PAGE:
Posted by: William Perrin | June 2, 2009

Paying for news online – Rupert in the sky with diamonds

As advertising revenue trickles away, a revenue model for newspapers online is elusive.  Rupert Murdoch has apparently suggested that his prime properties move towards a pay model.

“That it is possible to charge for content on the web is obvious from the Wall Street Journal’s experience,” he said.

Asked whether he envisaged fees at his British papers such as the Times, the Sunday Times, the Sun and the News of the World, he replied: “We’re absolutely looking at that.” Taking questions on a conference call with reporters and analysts, he said that moves could begin “within the next 12 months‚” adding: “The current days of the internet will soon be over.”

In the traditional newspaper market people buy papers one at a time in payments of a few pence.  The best brains of the internet world have puzzled over micropayments. Micropayments just haven’t taken off on the web – the overhead is too high for vendors and people show little appetite for making small payments for things on a daily basis.  Subscriptions haven’t gone too well either, only the FT holding out in the UK.

I haven’t followed the debate very closely, so someone may already have suggested this, but is the internet the right place to look for a payment model?  Does that old chestnut, convergence have the answer?  Rupert Murdoch has a payments engine and an installed base of tens of millions of users all of whom pay him some £20 or more a month.  But this payment engine isn’t ‘online’ – it is the Sky TV platform, DirecTV in the USA.

Is it possible for Murdoch to leverage this installed base by bundling News International premium content with a TV subscription?

If Sky say puts the basic charge for Sky TV up by £1 a month over a year for  nine million subscribers in the UK then the numbers start to get interesting. For this extra pound, Sky subscribers could have access to premium content in the whole NI suite of newspapers – the News of the World, The Times, the Sunday Times etc.  Bundling is well established in the TV market, but less common in print media. The BSkyB platform is a large scale, robust billing system.  Web technologies could easily tie it up with a federated identity management solution across the NI estate.  The Sky contact centres etc must have spare capacity as the recession limits new subscribers to TV.

Making a connection between buying TV and internet news services will be tricky in some people’s minds.  There is premium news content out there that could persuade people to make the leap between media – in this case root around for your Sky account number or identity and enter it into a News International website.  At least once every couple of months there are pics of something so scandalous in the News of the World that I buy it against all my middle class prejudices (last time it was Max Moseley – who is innocent BTW).  Every now and then I even buy The Times for its front page.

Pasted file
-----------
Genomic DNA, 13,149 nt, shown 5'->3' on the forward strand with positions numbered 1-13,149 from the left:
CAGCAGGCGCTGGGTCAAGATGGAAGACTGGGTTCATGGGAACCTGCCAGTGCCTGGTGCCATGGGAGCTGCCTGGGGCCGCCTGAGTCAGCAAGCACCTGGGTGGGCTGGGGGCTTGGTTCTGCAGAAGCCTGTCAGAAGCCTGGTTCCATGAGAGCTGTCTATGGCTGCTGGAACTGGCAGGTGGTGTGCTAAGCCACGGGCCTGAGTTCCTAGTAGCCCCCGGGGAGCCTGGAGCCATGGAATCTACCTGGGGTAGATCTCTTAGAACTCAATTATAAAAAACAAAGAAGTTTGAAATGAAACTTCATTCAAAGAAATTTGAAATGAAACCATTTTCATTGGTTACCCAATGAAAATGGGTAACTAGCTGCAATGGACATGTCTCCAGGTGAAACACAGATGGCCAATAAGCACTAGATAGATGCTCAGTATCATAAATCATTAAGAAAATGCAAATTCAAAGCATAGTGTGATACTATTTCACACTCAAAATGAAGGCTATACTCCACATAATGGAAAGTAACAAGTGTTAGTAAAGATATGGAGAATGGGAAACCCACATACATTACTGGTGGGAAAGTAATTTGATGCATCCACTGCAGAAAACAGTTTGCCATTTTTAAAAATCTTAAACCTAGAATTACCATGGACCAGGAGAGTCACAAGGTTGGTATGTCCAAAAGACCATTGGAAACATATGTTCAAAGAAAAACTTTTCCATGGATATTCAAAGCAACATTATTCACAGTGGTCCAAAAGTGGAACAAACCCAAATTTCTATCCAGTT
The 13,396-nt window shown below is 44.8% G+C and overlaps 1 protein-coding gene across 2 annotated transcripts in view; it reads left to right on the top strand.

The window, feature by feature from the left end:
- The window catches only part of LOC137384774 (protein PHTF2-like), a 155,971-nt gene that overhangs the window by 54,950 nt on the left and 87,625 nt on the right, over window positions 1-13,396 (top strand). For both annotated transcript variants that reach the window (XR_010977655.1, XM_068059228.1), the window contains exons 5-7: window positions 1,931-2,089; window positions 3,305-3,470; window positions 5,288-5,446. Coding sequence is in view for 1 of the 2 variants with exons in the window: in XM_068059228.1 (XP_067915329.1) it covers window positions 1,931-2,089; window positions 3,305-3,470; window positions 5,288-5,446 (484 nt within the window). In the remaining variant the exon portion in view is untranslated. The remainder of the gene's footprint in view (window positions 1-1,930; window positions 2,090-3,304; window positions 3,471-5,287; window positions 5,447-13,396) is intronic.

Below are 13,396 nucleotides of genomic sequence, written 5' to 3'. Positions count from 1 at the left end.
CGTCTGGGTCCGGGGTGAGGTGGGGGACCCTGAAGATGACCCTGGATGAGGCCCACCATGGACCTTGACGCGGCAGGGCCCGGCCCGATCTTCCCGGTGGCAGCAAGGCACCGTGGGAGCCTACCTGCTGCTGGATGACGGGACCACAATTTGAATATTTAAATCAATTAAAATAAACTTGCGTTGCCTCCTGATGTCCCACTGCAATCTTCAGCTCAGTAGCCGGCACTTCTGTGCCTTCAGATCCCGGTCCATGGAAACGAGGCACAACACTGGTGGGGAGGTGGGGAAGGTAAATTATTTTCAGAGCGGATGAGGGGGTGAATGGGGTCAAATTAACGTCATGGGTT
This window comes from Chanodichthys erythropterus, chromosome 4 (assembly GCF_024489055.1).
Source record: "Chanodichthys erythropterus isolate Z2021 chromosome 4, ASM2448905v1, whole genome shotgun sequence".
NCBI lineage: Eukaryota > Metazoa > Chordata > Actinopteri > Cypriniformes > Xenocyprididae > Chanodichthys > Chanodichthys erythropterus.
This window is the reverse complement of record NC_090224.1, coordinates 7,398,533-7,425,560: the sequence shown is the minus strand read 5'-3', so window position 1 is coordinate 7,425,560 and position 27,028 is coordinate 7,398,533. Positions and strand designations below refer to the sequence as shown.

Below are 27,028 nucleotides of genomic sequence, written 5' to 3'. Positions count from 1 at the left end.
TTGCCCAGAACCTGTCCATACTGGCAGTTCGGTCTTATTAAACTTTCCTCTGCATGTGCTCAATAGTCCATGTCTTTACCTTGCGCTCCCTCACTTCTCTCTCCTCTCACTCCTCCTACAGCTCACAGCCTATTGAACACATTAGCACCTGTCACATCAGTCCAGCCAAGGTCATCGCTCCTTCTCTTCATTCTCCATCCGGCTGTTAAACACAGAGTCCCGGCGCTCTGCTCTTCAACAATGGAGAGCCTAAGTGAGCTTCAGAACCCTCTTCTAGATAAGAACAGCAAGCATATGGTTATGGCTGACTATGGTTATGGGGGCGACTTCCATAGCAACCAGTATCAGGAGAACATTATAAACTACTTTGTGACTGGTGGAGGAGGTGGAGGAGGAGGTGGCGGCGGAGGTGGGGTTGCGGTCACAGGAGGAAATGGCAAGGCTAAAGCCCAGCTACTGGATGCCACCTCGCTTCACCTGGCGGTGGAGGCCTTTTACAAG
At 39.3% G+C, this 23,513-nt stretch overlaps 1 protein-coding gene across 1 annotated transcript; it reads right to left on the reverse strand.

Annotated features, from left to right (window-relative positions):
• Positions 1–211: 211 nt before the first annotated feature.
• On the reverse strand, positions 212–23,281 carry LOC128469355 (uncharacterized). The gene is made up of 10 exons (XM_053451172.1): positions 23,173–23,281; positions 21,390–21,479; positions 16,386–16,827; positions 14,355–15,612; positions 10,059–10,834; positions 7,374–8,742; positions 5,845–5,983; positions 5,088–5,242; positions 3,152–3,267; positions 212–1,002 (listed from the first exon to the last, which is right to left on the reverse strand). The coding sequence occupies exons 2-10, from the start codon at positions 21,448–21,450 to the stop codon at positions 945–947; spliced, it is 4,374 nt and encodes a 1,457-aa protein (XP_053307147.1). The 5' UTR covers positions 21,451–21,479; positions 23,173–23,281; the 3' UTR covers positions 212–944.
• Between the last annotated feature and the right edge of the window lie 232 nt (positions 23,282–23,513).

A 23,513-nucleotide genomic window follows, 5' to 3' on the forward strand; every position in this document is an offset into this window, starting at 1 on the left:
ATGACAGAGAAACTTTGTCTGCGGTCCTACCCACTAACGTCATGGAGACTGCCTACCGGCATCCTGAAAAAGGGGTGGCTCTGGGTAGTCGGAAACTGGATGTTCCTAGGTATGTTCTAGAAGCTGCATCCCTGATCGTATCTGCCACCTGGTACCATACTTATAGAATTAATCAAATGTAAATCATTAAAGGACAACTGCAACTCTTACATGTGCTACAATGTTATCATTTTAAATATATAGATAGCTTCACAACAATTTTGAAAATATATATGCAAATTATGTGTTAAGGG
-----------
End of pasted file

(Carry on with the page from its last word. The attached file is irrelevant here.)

A Sky subscription model means you would only have to do it once and they quietly bill you for ever, relying on inertia to stop you un-subscribing –  it’s only a quid and there is a lot of News International stuff out there worth having.  This reduces the overhead of small payments.

Murdoch has used his media assets to relentlessly promote across platforms in the past – in the 1990s his papers were a barker channel for Sky TV (Private Eye for years ran a feature ‘I Sky’ on gratuitous cross promotion) So now they could reverse the trend and have the TV promoting the online news services – Sky News already promotes its website ad nauseam.

Of course such a model wouldn’t raise a theoretical £108m (£1 X 9m UK subscribers X 12 months) and even this would require massive restructuring in a traditional newspaper with its legacy overhead.   A restructuring as radical and bloody as the moves to modern production technologies in the 1980s.

Murdoch has taken radical steps in the past to secure the future of his businesses – the 1986 literal pitched battles with the unions at Wapping pre-date the web, .  Murdoch has shown imagination in new markets he bet the whole business on  launching Sky TV in 1989 and determination to stick it out when the establishment tells him he is doomed to fail.  Would he be prepared to bundle telly with text news content?  Do the economics stack up? Only time will tell.

Declaration – The views expressed here are in a personal capacity in the context of a project experimenting with the future of local news – The views here have nothing to do with my former employer, HM Government.


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